With the stock market closed last Monday in observance of Memorial Day, Tuesday’s trading led to solid returns for each of the benchmark indexes listed here. The S&P 500 climbed past the 3000 mark for the first time since March, only to trickle below by the end of the day. The small caps of the Russell 2000 led the indexes after climbing 2.77%, followed by the Dow (2.17%), the Global Dow (1.96%), and the Nasdaq (0.17%). Stocks soared for most of the day, only to be tempered later on Tuesday after a report arose that President Trump was considering imposing sanctions on Chinese officials.
The Dow closed up over 2.0% on Wednesday to reach 25,000 for the first time since early March. The S&P 500 gained nearly 1.5%, pushing past 3,000 for the first time since March 5. The Nasdaq was held back by some large tech stocks, yet still managed to close up by over 0.75%. The small caps of the Russell 2000 surged ahead by more than 3.0% by the close of trading last Wednesday. The possibility of cash incentives to get people back to work was another sign that the economy is slowly beginning to rally. Globally, the STOXX Europe 600 index rose 0.2% on the heels of the European Union’s proposal of an $825 billion recovery fund to help offset the economic ravages caused by the pandemic.
Fears that President Trump would take action against China sent markets reeling at the end of the day last Thursday. Stocks fell for the first time in four days as each of the U.S. benchmarks listed here closed the day in the red. Only the Global Dow posted a modest gain. Reopening economies provided optimism for foreign investors, pushing European stocks higher. Crude oil prices continued to climb, gaining nearly 2.0% on the day.
Investor optimism remains driven by the prospects of an economic recovery. Stocks surged ahead last Friday and for the week, despite President Trump’s condemnation of China for its handling of the pandemic and its increasing attempt to exert control in Hong Kong, although he did not suggest the imposition of further economic sanctions.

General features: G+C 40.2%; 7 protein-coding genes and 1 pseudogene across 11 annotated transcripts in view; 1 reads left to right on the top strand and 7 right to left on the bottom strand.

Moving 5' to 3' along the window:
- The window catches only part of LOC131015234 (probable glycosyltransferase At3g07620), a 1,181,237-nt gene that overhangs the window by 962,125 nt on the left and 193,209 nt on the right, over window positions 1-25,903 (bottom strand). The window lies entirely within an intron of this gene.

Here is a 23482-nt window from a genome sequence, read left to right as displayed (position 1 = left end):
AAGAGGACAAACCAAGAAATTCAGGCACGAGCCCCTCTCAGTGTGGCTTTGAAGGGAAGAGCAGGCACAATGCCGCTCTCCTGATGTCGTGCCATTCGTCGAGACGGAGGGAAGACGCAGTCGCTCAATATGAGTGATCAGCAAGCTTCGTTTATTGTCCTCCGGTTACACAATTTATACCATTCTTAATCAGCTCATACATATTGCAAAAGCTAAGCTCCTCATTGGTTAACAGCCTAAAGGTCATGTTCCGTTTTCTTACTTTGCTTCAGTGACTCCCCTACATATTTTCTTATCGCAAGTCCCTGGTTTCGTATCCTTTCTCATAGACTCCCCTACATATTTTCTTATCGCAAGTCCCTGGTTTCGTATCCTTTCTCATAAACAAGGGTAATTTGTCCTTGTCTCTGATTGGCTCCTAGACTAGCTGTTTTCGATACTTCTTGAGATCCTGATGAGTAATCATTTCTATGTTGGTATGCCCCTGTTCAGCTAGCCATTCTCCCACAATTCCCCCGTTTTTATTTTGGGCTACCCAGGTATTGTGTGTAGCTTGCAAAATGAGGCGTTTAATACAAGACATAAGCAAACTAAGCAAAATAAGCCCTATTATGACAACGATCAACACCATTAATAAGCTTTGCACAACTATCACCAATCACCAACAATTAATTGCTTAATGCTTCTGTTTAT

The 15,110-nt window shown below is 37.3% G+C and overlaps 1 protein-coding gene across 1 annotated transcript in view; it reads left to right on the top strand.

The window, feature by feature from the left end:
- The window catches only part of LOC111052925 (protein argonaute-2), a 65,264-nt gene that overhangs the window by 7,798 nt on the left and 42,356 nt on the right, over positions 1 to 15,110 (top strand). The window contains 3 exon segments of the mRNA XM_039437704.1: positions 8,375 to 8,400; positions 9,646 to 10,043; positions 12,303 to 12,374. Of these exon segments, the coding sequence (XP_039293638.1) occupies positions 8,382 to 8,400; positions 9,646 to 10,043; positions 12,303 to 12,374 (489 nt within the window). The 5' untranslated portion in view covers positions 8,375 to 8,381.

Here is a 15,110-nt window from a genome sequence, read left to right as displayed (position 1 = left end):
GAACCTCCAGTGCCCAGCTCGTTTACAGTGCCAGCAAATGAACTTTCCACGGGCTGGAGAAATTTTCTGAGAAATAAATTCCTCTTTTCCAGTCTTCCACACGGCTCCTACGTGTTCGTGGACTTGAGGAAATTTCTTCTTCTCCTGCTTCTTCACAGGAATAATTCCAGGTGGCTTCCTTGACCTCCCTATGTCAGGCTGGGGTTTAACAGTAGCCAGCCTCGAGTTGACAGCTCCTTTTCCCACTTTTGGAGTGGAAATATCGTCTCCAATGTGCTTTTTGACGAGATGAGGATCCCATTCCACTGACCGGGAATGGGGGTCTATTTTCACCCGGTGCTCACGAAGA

For the week, each of the benchmarks listed here posted solid gains, led by the Global Dow, pushed ahead by growing economic hopefulness in both Europe and Asia. The Dow gained nearly 4.0%, followed by the S&P 500, the small caps of the Russell 2000, and the tech stocks of the Nasdaq. Year to date, the Nasdaq is close to 6.0% ahead of its 2020 starting point, while the S&P 500 is quickly closing the gap.
Crude oil prices vaulted ahead again last week, closing at $35.34 per barrel by late Friday afternoon, up from the prior week’s price of $33.33. The price of gold (COMEX) rebounded last week, closing at $1,745.80 by late Friday afternoon, up from the prior week’s price of $1,734.00. Gas at the pump continues to rise. The national average retail regular gasoline price was $1.960 per gallon on May 25, 2020, $0.082 higher than the prior week’s price but $0.862 less than a year ago.
Chart reflects price changes, not total return. Because it does not include dividends or splits, it should not be used to benchmark performance of specific investments.
Last Week’s Economic News
- The gross domestic product decreased at an annual rate of 5.0% in the first quarter of 2020, according to the second estimate released by the Bureau of Economic Analysis. The GDP increased 2.1% in the fourth quarter. Real gross domestic income decreased 4.2% in the first quarter, in contrast to an increase of 3.1% (revised) in the fourth quarter. The price index for gross domestic purchases increased 1.7% in the first quarter, compared with an increase of 1.4% in the fourth quarter. Consumer prices increased 1.3% in the first quarter, compared with an increase of 1.4% in the fourth quarter.